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  • #21
    Resistance to Roundup is a big enough problem they are going to be adding 2,4-D in increasing amounts to kill weeds. You don't get to this situation in this relatively short timeframe with normal use of a herbicide.

    Talking to "farmers around here" doesn't extrapolate to the rest of the country or the world.

    http://www.science20.com/news_articl...estimate-94753
    A new study says that the use of herbicides in the production of three genetically modified herbicide-tolerant crops, cotton, soybeans and corn, has gone up rather than down. The counterintuitive estimate is based on an analysis of publicly available data from the U.S. Department of Agriculture's National Agriculture Statistics Service.


    USDA's own numbers say herbicide use is up
    ______________________________
    The CoTH CYA - please consult w/your veterinarian under any and all circumstances. - ET

    Comment


    • #22
      Originally posted by JB View Post
      Resistance to Roundup is a big enough problem they are going to be adding 2,4-D in increasing amounts to kill weeds. You don't get to this situation in this relatively short timeframe with normal use of a herbicide.

      Talking to "farmers around here" doesn't extrapolate to the rest of the country or the world.

      http://www.science20.com/news_articl...estimate-94753


      USDA's own numbers say herbicide use is up[/COLOR]
      Use is up for many reasons, some transient.
      With GMOs, use is halved where those are used.
      They just had a story on this in our local news last evening, with local farmers again saying how those crops have helped produce better all around crops, including considerably less chemical inputs.

      Here is one story on GMOs, right below the one you linked to there, explaining more what GMOs are and are not:

      http://www.science20.com/michael_eis..._not_scare_you

      Comment


      • #23
        "use is halved where those are used" doesn't at all take into account the ever-increasing number of acres on which GMO crops are used.

        Are you saying the USDA's own numbers are wrong?

        I do understand what GMO means
        ______________________________
        The CoTH CYA - please consult w/your veterinarian under any and all circumstances. - ET

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        • #24
          Originally posted by JB View Post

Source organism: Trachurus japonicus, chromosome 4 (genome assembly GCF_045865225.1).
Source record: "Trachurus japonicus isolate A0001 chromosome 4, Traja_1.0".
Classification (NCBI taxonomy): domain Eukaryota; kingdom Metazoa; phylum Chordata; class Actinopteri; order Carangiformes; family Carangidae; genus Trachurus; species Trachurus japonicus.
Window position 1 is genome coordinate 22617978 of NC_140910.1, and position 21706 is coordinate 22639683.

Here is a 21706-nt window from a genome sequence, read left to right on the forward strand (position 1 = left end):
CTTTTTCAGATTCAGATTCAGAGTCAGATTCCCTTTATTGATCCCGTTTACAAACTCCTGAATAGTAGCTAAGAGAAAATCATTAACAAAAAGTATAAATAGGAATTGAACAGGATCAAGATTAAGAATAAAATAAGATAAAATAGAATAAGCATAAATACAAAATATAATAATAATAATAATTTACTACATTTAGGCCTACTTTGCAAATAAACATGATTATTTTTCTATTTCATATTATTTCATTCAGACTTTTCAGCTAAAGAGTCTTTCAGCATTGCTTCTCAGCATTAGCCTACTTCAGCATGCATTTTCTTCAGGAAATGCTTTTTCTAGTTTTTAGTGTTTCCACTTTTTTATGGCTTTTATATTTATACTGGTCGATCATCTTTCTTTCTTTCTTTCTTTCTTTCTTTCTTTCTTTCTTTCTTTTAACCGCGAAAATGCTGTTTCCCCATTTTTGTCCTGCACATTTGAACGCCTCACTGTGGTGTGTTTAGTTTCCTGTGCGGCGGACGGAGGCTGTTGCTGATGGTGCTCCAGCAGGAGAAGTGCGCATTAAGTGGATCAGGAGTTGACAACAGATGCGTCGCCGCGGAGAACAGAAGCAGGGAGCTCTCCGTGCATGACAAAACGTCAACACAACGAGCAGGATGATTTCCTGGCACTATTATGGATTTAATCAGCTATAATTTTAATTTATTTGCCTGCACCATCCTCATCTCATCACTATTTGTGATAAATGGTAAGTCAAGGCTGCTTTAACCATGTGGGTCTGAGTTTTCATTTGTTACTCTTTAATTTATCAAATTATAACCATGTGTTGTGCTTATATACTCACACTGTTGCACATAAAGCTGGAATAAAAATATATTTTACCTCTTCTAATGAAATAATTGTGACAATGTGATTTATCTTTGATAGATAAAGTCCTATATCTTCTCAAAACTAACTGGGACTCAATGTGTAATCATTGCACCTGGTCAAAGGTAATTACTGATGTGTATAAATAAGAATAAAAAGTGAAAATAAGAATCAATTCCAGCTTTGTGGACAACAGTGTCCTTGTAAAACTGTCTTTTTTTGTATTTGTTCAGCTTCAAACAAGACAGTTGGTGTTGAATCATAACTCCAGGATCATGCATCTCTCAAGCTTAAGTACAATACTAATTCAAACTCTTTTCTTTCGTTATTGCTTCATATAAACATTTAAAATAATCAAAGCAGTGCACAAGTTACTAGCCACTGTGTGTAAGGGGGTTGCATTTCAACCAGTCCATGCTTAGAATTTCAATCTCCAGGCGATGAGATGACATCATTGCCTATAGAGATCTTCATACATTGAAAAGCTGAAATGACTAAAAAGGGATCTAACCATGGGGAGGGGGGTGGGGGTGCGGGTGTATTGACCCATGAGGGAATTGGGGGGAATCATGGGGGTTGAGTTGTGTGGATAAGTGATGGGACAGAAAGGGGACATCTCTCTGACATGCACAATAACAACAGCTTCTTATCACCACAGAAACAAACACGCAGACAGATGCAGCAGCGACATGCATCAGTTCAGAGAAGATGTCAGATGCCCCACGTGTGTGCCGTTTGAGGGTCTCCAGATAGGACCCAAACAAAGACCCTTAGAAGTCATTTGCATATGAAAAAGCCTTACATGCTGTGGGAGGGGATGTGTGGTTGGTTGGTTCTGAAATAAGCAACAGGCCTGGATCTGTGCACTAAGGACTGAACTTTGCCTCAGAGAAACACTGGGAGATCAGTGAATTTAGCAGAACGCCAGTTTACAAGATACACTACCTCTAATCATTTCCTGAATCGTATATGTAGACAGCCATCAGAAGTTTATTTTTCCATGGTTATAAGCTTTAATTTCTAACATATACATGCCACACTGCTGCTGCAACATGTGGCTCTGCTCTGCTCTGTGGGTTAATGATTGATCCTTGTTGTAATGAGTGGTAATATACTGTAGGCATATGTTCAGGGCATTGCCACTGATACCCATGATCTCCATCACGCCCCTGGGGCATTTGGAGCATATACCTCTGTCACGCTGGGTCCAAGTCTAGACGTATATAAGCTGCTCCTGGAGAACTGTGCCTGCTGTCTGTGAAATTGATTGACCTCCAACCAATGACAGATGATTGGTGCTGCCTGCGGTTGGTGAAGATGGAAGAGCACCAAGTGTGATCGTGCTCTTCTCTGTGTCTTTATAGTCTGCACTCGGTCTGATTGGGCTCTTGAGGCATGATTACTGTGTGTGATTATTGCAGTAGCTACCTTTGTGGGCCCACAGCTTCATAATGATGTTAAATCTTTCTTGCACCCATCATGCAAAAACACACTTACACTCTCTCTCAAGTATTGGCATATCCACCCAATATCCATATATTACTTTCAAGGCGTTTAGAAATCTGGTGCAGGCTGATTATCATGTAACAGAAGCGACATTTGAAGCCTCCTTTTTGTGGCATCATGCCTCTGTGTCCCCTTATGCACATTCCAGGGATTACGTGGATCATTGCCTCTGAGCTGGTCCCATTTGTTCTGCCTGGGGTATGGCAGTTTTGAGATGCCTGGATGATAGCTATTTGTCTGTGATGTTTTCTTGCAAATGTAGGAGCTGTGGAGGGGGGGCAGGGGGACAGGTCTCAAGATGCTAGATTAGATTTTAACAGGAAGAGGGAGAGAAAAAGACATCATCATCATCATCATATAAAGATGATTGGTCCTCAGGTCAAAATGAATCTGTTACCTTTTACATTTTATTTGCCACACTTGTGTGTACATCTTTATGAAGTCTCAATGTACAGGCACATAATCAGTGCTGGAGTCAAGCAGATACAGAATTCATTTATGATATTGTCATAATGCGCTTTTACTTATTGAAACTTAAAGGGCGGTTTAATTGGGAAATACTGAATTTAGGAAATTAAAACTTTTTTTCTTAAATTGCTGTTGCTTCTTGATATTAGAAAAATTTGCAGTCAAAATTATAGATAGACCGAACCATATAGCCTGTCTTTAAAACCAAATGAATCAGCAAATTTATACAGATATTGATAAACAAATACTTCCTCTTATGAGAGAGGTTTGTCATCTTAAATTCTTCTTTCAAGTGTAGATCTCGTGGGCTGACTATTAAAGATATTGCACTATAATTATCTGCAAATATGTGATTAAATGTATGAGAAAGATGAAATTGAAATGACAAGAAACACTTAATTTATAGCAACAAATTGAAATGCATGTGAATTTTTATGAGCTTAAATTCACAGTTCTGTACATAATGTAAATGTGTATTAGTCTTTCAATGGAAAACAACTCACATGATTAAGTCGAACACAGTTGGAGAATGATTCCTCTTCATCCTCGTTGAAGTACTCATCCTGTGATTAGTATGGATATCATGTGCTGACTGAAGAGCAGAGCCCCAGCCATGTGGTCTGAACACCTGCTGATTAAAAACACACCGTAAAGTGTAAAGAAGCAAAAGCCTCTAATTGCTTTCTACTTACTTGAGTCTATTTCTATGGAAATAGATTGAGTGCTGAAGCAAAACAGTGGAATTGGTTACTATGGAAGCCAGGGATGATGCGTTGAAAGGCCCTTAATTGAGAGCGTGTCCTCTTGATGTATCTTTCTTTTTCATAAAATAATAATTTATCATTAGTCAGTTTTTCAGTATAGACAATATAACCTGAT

"use is halved where those are used" doesn't at all take into account the ever-increasing number of acres on which GMO crops are used.

          Are you saying the USDA's own numbers are wrong?

          I do understand what GMO means
          I say that because there are more chemicals used, that doesn't mean that is happening only on GMO crops.
          Not so, according to those that are using GMO crops.
          Not saying it may not happen here or there, but that one link was extrapolating that this or that may happen with little data for that.

          Comment


          • #25
            To use more honey in the home, you can substitute it for sugar in recipes. I do this and can't tell any differences in taste. I am trying to use more honey so this substitution plan works out pretty well, instead of just using honey on "special" stuff where only honey will work.

            Here is a site with some suggestions about the honey substituting.

            http://www.cooks.com/rec/view/0,1923...243192,00.html

            Loss of bees for pollination would be a huge blow to the food producers, whether they are honey bees or other kinds of bees. The bees work tirelessly and cost nothing in wages! They are entertaining to watch, certainly make the plants produce better. Some plants would have no fruit or edible parts, without being bee pollinated.

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            • Original Poster

              #26
              Regardless.

              I really did not post this to start another GMO war.

              I was more aiming at the idea that we need to think our actions through a hole lot more than we tend to.
              Aside from the possible fallout from changing our plants too quickly (or anything else for that matter)

              However, as in many situations there is probably more than one reason, possibly benign in itself, but compounded leading to disaster.

              What Bluey is trying to express time and time again (and I do agree with her, even though I am a flower child/Hippie at heart and pretty much anti poison) we are using as a whole a lot less pesticide than we used to in the 60s and 70s.
              In part because we have made progress in the techniques used that eliminate a lot of problems, part because the industry has supplied us with better, more pin pointed sprays to use. Many not even toxic to the non target organism.

              Also, please do note: Just because something is labeled 'Organic' does not mean AT ALL that it is harmless.
              Some of the remedies are highly toxic, especially in compounded doses.

              The point of the OP, with a twinkle in the eyes:
              if you eat primarily/exclusively plant derived foods, you ought to consider that bees do the work, and the people who tend to them can use the incentive honey sales provide to keep the hives or get more.
              (I am sure the hard core AR/Vegan people would love to see the hives set free, since the poor bees are enslaved.)

              Same as you might as well enjoy the warms and comfort of wool, since the animal is better off without it come spring.
              Not to mention that in the small niche of the North German countryside, sheep are used to maintain the levees and dykes along the coastline: they keep the grass short, and with their hooves they agitate the roots to form a stronger base while closing up the holes small burrowing animals leave.